August 24, 2019

Tim Griswold Petitioning to Run as First Selectman in November, Signatures Required by Wednesday

Former First Selectman Tim Griswold is petitioning to be on the ballot in November. File photo.

UPDATED 8/2, 07:08am :  Tim Griswold has now confirmed to us that he is petitioning to be on the ballot in November. Petitions are available for signature at various locations around town. More to follow later this afternoon.

Old Lyme Republican Town Committee Chairman David Kelsey has confirmed to LymeLine.com that it is his understanding that former Old Lyme First Selectman Tim Griswold is petitioning to run as a Republican for the position of First Selectman in November.

We now understand that the required number of signatures, which we believe is around 100, must be submitted by Wednesday, Aug. 7.

Share

Common Good Gardeners Need Your Help! Listen For More Info on WLIS/WMRD

Old Lyme resident Linda Clough (foreground), who is Common Good Gardens President, is Suzanne Thompson’s guest on this week’s edition of CT Outdoors.

Do you have some time to spare in August to help the Common Good Gardens (CGG) volunteers harvest vegetables for Shoreline Soup Kitchens and Pantry (SSKP)? Join them in the garden behind Grace Episcopal Church, 336 Main Street, Old Saybrook, Tuesday, Thursday and Saturday mornings, 9 to 10:30 a.m. (or come earlier on hotter days!)

Come learn about organic, no till gardening, at Common Good Gardens, founded in 2002 by passionate gardeners who wanted to use their expertise to benefit others.

Learn more on CT Outdoors with Suzanne Thompson on WLIS 1420 AM/Old Saybrook & WMRD 1150 AM/Middletown. Listen today, Sunday, Aug. 4, 7 to 7:30 a.m. Or play back on your PC or Mac anytime from http://www.wliswmrd.net, click the On Demand icon, look for pop-up screen from radiosecurenetsystems.net, and scroll to CT-Outdoors-73019—Common-Good-Gardens.

Planting Manager Karen Selines harvesting broccoli that will be delivered to soup kitchen pantries in Old Saybrook, Niantic and Old Lyme.

Thompson’s guest this week, Linda Clough, explains how CGG volunteers grow and harvest 8,000 pounds of produce on their half-acre lot, plus collect 10,000 pounds of produce donated by local farmstands, to help SSKP provide nutritious food and fellowship for people in need along the Shoreline.

Share

Old Lyme RTC Announces Endorsed Slate of Candidates for November Election

OLD LYME — The Old Lyme Republican Town Committee (RTC) has announced their endorsed slate of candidates for the November 2019 election.  In his email accompanying details of the slate, Old Lyme RTC Chairman David Kelsey commented, “We did not endorse a first selectman candidate last week, but with Bonnie’s events last week, we may have a petition candidate coming.”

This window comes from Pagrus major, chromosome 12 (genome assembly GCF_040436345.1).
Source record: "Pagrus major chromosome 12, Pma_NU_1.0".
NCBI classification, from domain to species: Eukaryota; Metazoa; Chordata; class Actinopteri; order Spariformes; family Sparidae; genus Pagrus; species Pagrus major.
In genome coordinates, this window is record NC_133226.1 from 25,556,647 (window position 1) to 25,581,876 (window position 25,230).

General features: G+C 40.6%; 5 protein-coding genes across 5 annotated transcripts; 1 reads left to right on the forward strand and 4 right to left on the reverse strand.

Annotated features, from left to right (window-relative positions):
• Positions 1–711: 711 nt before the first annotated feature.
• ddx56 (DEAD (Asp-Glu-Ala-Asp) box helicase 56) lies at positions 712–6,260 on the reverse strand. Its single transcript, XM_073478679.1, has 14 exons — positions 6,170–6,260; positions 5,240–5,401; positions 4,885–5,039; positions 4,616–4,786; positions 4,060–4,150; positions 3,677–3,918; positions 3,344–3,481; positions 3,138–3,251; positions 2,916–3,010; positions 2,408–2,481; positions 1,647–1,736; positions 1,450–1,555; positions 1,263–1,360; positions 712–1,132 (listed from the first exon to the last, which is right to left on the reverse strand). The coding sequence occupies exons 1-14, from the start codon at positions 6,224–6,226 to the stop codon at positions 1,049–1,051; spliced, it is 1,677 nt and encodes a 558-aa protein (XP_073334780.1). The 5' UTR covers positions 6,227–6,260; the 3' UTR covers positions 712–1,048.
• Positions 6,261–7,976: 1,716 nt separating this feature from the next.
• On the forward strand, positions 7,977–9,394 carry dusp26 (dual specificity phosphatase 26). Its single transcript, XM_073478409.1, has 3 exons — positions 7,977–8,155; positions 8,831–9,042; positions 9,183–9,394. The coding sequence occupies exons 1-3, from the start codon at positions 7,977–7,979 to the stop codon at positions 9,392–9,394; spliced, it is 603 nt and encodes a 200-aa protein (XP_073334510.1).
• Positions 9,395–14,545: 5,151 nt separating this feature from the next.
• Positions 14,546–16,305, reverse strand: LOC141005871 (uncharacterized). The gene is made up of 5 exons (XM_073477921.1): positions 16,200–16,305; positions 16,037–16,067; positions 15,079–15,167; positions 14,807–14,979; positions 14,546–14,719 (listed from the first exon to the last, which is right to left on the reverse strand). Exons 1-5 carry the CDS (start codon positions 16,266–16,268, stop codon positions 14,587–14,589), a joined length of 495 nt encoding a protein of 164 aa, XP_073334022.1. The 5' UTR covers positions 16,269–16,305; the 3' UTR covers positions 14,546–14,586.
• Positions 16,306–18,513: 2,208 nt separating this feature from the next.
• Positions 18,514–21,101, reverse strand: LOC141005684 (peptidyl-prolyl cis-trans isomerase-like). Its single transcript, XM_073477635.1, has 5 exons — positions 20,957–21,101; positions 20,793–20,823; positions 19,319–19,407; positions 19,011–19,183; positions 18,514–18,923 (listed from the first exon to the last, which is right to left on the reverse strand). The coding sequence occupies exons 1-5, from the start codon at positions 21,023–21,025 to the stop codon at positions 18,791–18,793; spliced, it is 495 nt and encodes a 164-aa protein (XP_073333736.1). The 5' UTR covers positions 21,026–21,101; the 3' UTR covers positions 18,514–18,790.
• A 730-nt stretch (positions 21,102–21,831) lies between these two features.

We received this from Kelsey prior to learning that Tim Griswold has decided to petition as a candidate for First Selectman.

The Old Lyme RTC endorsements for the 2019 election are as follows:

Board of Selectman
First Selectman NO ENDORSEMENT
Selectman- Chris Kerr, Selectman

Town Treasurer
Tim Griswold

Tax Collector
Judy Tooker

Board of Finance
Full – David Kelsey
Full – Janet Sturges
Alternate – Jude Read
Alternate – Matt Olsen

Board of Assessment Appeals
Dave Evers

Planning Commission
Full – Steven Ross
Full – Harold Thompson

Zoning Commission
2019 Term – Tammy Tinnerello
2020 Term – Mike Miller

Zoning Board of Appeals
2019 Term – Nancy Hutchinson
2020 Term – Stephen Dix
Alternate – Devin Carney
Alternate – Sherry Johnston

Board of Education:
Suzanne Thompson
Steven Wilson
Jennifer Miller

Share

Old Lyme Joyfully Celebrates the Magic of Midsummer Festival

Smile, please! Ryan Catucci of Old Lyme snaps a photo of his daughter Olivia, age 3, and five-year-old son Jameson, who had seized the opportunity to step inside a classic painting on the grounds of the Lyme Art Association during Saturday’s Midsummer Festival. All photos by Suzanne Thompson.

OLD LYME — Oh, what a day!  The 33rd Old Lyme Midsummer Festival was deemed a roaring success judging by the huge crowds drawn to the town yesterday to celebrate the event.

The day began with LYSB’s 5K run …

…and then moved to vintage cars photographed by the young …

…and the not so young!

The Bohemian Fair at the Florence Griswold Museum sported tents in a variety of shades …

… while the gardens drew scores of admirers.

There were tall folks …

… and smaller folks, here working on the community sculpture at Studio 80 + Sculpture Grounds …

… and four-legged folks!  This is Boomer, who won the Best Trick contest in the Parading Paws competition, posing for a photo!

Photo by Kim Monson.

Sales of art by alumni at Lyme Academy of Fine Arts were brisk …

Photo by Kim Monson.

… while artists took their time to draw or paint the delightfully-clothed model.

In front of the Lyme Art Association, the Old Lyme Land Trust hosted a wonderful display of native pollinator plants and …

… another of live reptiles!  The latter was presented by the Denison Pequotsepos Nature Center.

Members of the Halls Road Improvement Committee were on hand to discuss the various proposals that are still in the development stage for making Halls Road an altogether better place.  Howard Margules is seen here hard at work.

Old Lyme Emergency Services Technicians were on hand to answer questions or spring into action …